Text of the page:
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Use of explosives

Detonation of explosive materials in or near water during construction, maintenance or decommissioning phases.


Pathways of Effects diagrams have been developed by Fisheries and Oceans Canada as a tool to communicate potential effects of development proposals on fish and fish habitat and were developed through extensive consultation. It is expected that these diagrams will be updated to describe new activities and stressors as required.

Use of explosives


Change in nutrient concentrations: Some activities may cause an increase in nutrifying elements such as nitrogen and phosphorus and mineral compounds such as ammonia, nitrates, nitrites, orthophosphates. This leads to 'eutrophication', thick growths of aquatic plants (especially algae) that block light needed by aquatic vegetation, either by clouding the water column or coating the vegetation itself. When the algae die, they settle to the bottom and are consumed by bacteria during the decomposition process. This process consumes oxygen, depleting it from bottom waters. The resulting low dissolved oxygen concentrations drive fish from their preferred habitat and can cause other organisms to die.

Lethal or sublethal effects on fish: Blasting in or near water produces shock waves that can damage fish swim bladders and rupture internal organs. Vibrations from the use of explosives may also kill or damage fish eggs or larvae.

Change in contaminant concentrations: An increase in concentrations of toxins and pollutants in sediments and waters can breach the range of chemical parameters that support healthy aquatic communities, seriously affecting fish and fish habitat. The ecological effects can range from direct fatality to organisms, alteration of the ecosystem structure through changes in the abundance, composition, and diversity of communities and habitats, and persistence and progressive accumulation in sediments or biological tissues (bioaccumulation, biomagnification). Deformities, alterations in growth, reproductive success, and competitive abilities can result.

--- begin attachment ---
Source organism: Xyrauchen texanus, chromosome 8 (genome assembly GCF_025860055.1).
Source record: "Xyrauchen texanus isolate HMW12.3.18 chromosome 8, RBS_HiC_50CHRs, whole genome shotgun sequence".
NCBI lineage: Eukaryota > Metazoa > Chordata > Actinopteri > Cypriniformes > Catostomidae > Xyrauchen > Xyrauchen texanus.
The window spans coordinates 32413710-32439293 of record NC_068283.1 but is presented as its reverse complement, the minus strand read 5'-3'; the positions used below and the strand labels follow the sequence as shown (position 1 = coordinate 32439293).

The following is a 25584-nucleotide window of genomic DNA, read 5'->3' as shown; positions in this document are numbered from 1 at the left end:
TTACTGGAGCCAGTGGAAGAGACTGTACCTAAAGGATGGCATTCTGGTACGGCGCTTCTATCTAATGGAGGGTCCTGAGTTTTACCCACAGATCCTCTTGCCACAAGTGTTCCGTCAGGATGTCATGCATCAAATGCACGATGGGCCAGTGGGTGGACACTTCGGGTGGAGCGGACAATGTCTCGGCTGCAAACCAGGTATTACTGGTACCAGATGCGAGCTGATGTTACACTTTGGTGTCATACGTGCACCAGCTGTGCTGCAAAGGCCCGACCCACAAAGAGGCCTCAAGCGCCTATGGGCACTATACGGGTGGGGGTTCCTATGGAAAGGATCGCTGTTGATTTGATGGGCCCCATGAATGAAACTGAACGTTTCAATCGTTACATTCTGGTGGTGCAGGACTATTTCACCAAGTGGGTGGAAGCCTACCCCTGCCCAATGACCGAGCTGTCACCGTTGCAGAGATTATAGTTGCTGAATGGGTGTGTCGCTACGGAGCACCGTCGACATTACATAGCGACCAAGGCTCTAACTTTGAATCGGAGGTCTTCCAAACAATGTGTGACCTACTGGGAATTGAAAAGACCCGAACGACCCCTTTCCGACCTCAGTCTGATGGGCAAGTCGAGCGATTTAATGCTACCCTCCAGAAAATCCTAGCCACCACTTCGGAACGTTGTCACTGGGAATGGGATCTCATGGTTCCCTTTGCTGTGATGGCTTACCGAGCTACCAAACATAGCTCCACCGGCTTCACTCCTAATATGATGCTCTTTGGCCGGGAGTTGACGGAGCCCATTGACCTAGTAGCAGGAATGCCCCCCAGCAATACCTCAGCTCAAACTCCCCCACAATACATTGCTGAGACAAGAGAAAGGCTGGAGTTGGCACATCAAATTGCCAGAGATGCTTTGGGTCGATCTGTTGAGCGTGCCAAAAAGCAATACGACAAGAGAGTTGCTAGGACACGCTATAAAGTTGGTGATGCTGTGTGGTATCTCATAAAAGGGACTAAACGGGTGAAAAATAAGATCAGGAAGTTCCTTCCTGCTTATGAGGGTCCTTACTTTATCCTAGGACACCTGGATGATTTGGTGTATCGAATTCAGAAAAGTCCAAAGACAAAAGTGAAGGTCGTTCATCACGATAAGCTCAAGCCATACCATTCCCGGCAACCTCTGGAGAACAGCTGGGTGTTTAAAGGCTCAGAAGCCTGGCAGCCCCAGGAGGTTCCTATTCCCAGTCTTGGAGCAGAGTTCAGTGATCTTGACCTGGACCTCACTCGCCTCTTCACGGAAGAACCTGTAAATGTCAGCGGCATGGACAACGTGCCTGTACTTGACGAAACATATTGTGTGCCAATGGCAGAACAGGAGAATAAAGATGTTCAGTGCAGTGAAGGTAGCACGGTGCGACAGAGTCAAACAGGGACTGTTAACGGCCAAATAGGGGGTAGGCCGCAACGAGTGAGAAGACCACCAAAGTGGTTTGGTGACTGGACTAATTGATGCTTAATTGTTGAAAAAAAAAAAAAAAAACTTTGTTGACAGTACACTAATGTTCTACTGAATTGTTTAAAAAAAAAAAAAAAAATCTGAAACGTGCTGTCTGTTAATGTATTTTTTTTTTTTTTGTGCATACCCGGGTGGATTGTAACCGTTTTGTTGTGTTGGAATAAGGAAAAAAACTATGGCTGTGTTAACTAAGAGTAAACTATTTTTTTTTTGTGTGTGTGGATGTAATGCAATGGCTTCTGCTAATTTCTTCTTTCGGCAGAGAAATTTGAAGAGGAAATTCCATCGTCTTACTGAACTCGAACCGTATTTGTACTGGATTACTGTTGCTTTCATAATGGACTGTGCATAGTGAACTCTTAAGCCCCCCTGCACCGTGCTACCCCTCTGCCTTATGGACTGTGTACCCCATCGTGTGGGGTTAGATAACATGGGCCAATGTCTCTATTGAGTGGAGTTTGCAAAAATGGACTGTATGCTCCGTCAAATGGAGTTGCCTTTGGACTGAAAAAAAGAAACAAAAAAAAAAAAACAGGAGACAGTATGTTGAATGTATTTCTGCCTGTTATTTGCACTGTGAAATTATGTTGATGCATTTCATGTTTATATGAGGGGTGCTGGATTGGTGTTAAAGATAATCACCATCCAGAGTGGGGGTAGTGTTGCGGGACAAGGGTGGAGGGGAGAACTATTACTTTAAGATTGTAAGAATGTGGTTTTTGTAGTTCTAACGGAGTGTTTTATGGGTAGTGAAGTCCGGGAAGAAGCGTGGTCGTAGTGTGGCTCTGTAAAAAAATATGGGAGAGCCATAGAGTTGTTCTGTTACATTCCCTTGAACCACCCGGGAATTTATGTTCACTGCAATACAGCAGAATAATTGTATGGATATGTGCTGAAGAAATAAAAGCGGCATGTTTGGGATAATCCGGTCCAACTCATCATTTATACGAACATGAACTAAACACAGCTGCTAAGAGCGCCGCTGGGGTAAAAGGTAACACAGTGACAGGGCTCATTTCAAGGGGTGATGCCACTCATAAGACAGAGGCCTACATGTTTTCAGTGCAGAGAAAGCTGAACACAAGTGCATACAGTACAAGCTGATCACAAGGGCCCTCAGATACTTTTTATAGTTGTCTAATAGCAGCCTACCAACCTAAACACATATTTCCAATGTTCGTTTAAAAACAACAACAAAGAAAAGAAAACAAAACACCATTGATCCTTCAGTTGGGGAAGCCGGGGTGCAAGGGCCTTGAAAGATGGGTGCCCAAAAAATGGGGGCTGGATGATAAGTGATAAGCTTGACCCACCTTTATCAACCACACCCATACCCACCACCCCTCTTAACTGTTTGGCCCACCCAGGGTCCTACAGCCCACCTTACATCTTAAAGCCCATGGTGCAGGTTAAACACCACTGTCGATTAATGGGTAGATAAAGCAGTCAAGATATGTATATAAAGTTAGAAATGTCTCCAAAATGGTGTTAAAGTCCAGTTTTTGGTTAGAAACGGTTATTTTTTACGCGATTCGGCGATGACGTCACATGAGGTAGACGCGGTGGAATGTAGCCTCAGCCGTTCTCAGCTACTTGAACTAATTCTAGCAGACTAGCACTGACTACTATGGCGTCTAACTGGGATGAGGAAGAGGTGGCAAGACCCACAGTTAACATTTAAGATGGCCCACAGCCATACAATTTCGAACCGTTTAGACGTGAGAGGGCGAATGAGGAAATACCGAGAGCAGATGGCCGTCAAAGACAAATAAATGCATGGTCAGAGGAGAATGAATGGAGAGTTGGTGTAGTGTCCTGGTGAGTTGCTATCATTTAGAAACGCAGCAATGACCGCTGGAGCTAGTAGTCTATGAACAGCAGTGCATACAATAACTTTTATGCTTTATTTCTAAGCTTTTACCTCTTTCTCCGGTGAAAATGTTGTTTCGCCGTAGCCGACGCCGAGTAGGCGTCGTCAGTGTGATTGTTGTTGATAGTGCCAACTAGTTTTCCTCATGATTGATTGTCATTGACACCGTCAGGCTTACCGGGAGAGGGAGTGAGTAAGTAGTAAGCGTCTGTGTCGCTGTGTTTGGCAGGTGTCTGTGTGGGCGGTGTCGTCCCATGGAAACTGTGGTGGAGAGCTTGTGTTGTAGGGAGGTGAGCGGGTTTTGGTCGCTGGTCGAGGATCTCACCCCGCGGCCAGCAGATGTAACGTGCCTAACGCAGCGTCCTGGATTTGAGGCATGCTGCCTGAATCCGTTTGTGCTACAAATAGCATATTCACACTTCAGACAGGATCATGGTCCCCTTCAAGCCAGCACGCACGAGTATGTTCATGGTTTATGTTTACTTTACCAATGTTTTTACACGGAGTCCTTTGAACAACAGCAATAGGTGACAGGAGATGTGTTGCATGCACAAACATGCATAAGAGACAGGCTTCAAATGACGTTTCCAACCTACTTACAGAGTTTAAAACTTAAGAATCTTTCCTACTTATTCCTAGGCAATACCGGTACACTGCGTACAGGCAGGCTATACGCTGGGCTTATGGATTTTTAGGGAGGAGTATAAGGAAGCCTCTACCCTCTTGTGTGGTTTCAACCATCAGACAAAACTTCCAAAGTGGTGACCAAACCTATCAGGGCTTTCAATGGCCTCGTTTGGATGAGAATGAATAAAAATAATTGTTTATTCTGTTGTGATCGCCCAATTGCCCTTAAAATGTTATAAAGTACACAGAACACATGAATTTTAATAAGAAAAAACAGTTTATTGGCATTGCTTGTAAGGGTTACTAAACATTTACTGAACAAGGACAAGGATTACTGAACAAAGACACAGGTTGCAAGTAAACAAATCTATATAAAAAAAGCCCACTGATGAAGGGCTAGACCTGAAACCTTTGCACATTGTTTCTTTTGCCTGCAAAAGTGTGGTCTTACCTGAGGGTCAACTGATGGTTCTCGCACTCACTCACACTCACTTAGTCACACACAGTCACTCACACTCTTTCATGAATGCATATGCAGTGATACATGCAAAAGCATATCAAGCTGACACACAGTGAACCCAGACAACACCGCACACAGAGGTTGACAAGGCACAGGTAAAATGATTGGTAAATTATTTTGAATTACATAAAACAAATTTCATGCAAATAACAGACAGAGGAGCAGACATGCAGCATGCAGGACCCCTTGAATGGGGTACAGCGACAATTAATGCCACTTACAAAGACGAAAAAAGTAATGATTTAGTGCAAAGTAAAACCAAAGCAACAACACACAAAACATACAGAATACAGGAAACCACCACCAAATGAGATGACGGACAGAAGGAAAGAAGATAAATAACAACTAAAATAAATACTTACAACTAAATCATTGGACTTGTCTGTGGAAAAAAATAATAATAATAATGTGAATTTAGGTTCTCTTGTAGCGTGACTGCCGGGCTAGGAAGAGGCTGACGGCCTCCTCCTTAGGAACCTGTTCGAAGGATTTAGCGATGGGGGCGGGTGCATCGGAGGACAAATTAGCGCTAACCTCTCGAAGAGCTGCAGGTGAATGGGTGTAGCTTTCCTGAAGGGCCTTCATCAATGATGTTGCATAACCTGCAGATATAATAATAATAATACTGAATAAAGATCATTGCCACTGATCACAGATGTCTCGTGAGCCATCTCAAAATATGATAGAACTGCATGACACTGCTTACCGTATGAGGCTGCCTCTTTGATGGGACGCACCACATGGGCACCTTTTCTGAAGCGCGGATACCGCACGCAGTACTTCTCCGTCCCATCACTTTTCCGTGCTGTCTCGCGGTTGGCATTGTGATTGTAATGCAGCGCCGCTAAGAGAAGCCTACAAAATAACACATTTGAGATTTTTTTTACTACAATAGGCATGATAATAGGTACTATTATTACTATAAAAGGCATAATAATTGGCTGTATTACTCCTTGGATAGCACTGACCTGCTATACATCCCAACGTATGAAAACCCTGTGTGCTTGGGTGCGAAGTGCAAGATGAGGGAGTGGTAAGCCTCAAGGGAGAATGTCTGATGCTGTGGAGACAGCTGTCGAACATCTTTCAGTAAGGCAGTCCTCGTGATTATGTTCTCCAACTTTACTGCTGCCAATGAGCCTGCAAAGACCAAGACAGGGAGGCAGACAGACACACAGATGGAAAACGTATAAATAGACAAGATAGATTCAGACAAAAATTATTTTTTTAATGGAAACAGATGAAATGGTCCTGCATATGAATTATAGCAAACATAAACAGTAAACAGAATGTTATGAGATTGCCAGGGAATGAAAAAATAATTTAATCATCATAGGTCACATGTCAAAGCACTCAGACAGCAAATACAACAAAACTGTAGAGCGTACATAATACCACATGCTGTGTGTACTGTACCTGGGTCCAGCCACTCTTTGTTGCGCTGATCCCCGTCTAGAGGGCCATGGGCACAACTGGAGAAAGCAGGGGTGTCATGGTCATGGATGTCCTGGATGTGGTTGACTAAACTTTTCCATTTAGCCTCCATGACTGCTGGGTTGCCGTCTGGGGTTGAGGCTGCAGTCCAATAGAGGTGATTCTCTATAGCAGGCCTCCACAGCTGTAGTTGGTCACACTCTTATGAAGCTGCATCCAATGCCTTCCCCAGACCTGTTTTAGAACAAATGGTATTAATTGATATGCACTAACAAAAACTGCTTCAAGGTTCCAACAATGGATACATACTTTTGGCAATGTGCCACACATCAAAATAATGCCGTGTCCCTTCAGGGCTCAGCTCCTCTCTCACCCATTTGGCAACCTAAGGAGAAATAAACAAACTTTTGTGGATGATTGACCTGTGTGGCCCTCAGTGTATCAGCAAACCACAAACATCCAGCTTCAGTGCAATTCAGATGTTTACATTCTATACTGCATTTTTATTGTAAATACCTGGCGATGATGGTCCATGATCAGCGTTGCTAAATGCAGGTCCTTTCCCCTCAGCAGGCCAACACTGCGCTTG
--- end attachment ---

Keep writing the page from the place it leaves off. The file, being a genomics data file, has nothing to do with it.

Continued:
Change in sediment concentrations: Change in sediment concentrations Increased erosion of stream bank soils and rocks result in an excess of fragmented organic and inorganic material which is transported by water, wind, ice, and gravity. These sediments, which contain nutrifying elements and can capture or absorb contaminants, are suspended or else settle and collect in waterways affecting physical processes, structural attributes, and ecological conditions such as water clarity (by reducing visibility and sunlight and damaging fish gills) and reducing the availability and quality of spawning/ rearing habitat (through infilling).

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